By Gregory Cheng, RPT
In my over twenty years as a piano technician, I have heard some pretty wacky claims of piano values. There are many technicians who work in their own bubble and make up prices based on their feelings, what someone told them online, or what they got out of a single book. Providing appraisals without research or dealers’ input yields inaccurate values and often gives clients a false sense of inflated or deflated values. This creates a negative domino effect between the client, dealers, and future potential clients, but beyond that, inaccurate appraisals are a danger to the career of uninformed piano technicians. Appraisals are a legal matter and can easily land technicians in court where they will be forced to prove their valuation. In this situation, “gut feelings” or statements like, “in my opinion” will not fly. Technicians who give inaccurate appraisals may be fined, sued, or held liable for the valuation discrepancy. This could occur months or years after the original report was provided.
If you are thinking of adding appraisals to your services as a piano technician, this article should give you an idea of what it takes to provide an accurate appraisal that will at least provide valid proof in court. I have been providing appraisals for many years and have proved my valuation in court and hearings with insurance agents. With my obligations and schedule, it takes me about two weeks to provide a thoroughly researched appraisal letter that is professional and proofread.
There are four different appraisal values: replacement value, retail value, wholesale value, or shell value (Steinway). Appraisals may also include repair or rebuilding estimates. Determining the value of a piano will depend on the report you provide or the result of an inspection.
Replacement value is the price of a completely new, exact same, or similar size and quality level of the valued piano. You can only get this value from a dealer resource.
Retail value is the price that the market will bear for that piano.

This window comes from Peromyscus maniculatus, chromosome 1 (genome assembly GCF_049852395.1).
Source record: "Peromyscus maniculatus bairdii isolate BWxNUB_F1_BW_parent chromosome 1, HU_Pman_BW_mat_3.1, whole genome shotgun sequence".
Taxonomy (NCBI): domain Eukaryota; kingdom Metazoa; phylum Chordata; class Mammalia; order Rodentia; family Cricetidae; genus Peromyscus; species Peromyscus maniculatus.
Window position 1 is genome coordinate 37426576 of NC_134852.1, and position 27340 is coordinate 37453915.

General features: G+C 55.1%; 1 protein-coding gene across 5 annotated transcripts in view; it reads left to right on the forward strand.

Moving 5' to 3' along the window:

Wholesale value is the price of the piano in its current condition considered for resale by a rebuilder or dealer.
Shell value of a Steinway is the price of the piano should it need belly, finish, and action work. Condition and age are all factors in this value.
Repair / Rebuilding appraisal is the cost to have work done on the piano either by yourself or a third-party.
There are a few resources you need:
The Pierce Piano Atlas
The Piano Buyers Guide
Manufacturer contacts and websites
Ebay and other internet sites
The Pierce Piano Atlas is essential for determining the age of the piano and a little manufacturer’s history. It is good to note the last year of manufacturing if the manufacturer is no longer in existence.
Larry Fine does an excellent job of explaining the buying and selling process to the piano-playing public. I suggest you become familiar with pianobuyer.com and take note of these specific areas:
You should consider pianobuyer.com a resource but not the resource. You should always have multiple resources.
Dealer contacts are essential. They are the ones buying and selling pianos every day and are the only resource truly connected to the current market. They will know what will and won’t sell, and what people are willing to pay for certain pianos. They are also a good resource for getting wholesale prices, or you could find out what they might be willing to pay for that piano.
Replacement values are fairly easy to research. It is important to include the year of the valuation that you are providing. If you are providing a replacement value for a Steinway, simply find the value on the Piano Buyers guide website and call your local dealer friend to get a replacement cost. This is a straightforward process that leaves no room for argument.